That same night directly after shift change I flew with the same
medical crew in a replacement 206L over that same area and we
were all hoping that this engine was in better shape than the
one that had just quit. I was glad that my autorotation skills
were current. We had been directed to land next to the downed
helicopter in the small clearing so that the mechanic could remove
all of the medical equipment from the downed ship and install
it into the replacement ship that I was flying.
We arrived in the general area by the GPS coordinates given by
dispatch but it was totally dark and a moonless night. I called
the mechanics cell phone and asked him to turn on the anti-collision
light on the grounded helicopter, which he did and I located it's
position. It was a tight approach putting a second Bell 206 Long
Ranger into that tiny field next to the broken one but I did and
we transferred all of the required equipment.
During the following week our regular base 206L (Rocket 88) was
in the shop getting a new engine and I was flying a freshly refurbished
replacement Long Ranger. On the night following the engine-out
of our base helicopter, I got a call to fly to the scene of an
injury accident out in a mountainous part of Arkansas. There was
no moon visible, and the area had no ground lights because it
was located in a portion of the vast Mark Twain national forest.
I had only rough GPS coordinates to get the crew to the scene.
An engine failure during this flight would have been disastrous.
As we approached the scene of the accident the only ground reference
that I had was the single red emergency light on the roof of the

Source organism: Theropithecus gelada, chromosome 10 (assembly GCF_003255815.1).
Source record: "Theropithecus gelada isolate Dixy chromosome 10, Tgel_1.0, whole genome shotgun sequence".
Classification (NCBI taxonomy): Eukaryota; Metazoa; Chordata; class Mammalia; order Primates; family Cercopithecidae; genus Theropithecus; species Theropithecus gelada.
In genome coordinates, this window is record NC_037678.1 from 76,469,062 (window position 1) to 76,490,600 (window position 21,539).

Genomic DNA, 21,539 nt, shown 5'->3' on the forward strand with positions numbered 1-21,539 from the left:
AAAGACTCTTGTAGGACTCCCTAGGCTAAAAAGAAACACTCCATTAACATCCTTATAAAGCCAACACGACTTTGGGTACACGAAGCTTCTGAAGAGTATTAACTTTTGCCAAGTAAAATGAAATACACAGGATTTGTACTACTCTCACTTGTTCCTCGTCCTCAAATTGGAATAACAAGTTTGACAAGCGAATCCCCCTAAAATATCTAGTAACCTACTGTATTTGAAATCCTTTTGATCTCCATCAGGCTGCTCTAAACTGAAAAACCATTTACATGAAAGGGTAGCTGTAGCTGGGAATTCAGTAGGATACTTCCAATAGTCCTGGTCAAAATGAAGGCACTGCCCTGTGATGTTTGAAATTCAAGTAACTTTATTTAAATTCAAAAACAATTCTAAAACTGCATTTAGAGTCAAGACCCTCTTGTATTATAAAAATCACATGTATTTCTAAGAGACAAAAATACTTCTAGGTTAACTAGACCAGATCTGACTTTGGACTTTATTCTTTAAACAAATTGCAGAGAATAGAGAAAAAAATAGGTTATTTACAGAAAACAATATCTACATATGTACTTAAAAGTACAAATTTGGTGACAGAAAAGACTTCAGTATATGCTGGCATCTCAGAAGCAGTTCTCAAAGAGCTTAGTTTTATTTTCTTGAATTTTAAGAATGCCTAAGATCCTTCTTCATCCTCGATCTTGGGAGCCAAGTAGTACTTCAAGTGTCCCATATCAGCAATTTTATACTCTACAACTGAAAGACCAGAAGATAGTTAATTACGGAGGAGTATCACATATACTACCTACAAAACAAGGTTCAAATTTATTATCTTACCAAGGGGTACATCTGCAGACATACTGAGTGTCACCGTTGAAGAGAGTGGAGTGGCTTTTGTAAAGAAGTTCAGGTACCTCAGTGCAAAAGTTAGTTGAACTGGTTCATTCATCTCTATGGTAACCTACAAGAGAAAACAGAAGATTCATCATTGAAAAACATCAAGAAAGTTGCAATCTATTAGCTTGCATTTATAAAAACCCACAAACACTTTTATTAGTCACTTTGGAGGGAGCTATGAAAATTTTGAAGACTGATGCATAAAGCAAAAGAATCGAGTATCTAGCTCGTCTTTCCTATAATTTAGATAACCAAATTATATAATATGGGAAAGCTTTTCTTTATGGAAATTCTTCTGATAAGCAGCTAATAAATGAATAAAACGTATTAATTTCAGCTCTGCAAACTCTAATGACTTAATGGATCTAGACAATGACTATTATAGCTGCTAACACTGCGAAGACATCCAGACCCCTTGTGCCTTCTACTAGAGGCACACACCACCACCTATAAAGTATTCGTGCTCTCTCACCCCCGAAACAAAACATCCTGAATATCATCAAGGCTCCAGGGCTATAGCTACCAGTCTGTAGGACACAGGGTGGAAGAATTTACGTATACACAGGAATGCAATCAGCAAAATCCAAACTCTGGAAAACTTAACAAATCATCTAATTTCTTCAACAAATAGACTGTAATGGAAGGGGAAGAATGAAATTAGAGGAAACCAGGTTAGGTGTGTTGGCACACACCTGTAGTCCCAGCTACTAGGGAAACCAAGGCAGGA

ambulance. The night was extremely humid so the search light only
illuminated the water vapor in the air much like turning on the
high beams of your cars headlights in the fog. Visibility was
nil until I was within 200 feet of the ground at which point I
could start to make out surface features.
It is a real challenge to drop into a black hole in a helicopter
at night while knowing there is steep terrain, mountain peaks,
power lines and tall trees below that cannot be seen and the possibility
of an unlighted tower. While making my final approach I reflected
on the recent engine failure of our base helicopter. I would have
been flying that helicopter this night if the engine held out
a few more hours before giving up.
All went well, we landed and loaded up the injured party and
readied for takeoff. Again my crew and I had to put our full faith
in the engine to get us out of the scene and to the nearest trauma
center. This engine did it's job and we completed our mission.
We do put an awful lot of faith in the engines that power our
helicopters. Turbine engines are very reliable as are piston engines.
We need to remember that all engines can fail at some point. In
the EMS world we are called on to fly in less than favorable conditions
at night, and into places that we wouldn't consider taking our
experimental helicopters. The reason we make those flights is
that the mission is different. Someone’s life is at stake and
it is the job of the med-evac crew to pick them up and transport
them to the nearest trauma facility.
During the past year my base experienced at least 3 partial power(engine)
losses necessitating canceling missions that placed the helicopter
into the maintenance shop. We also had that one complete engine
failure. Our base flew approximately 2,000 hours last year . I
know that seems unusually high failure rate for a turbine engine
but that is what happened to our base ship. It is important to
note that we need to do everything within our power to make sure
that the engine, electrical, and mechanical systems on our helicopters
are installed and maintained properly so that we do not experience
an in-flight failure. For this reason there are several groups
that are exploring optional engine and drive systems for the Rotorway
helicopter. Stay tuned, great things are on the horizon.
Sho-Me Helicopters, LLC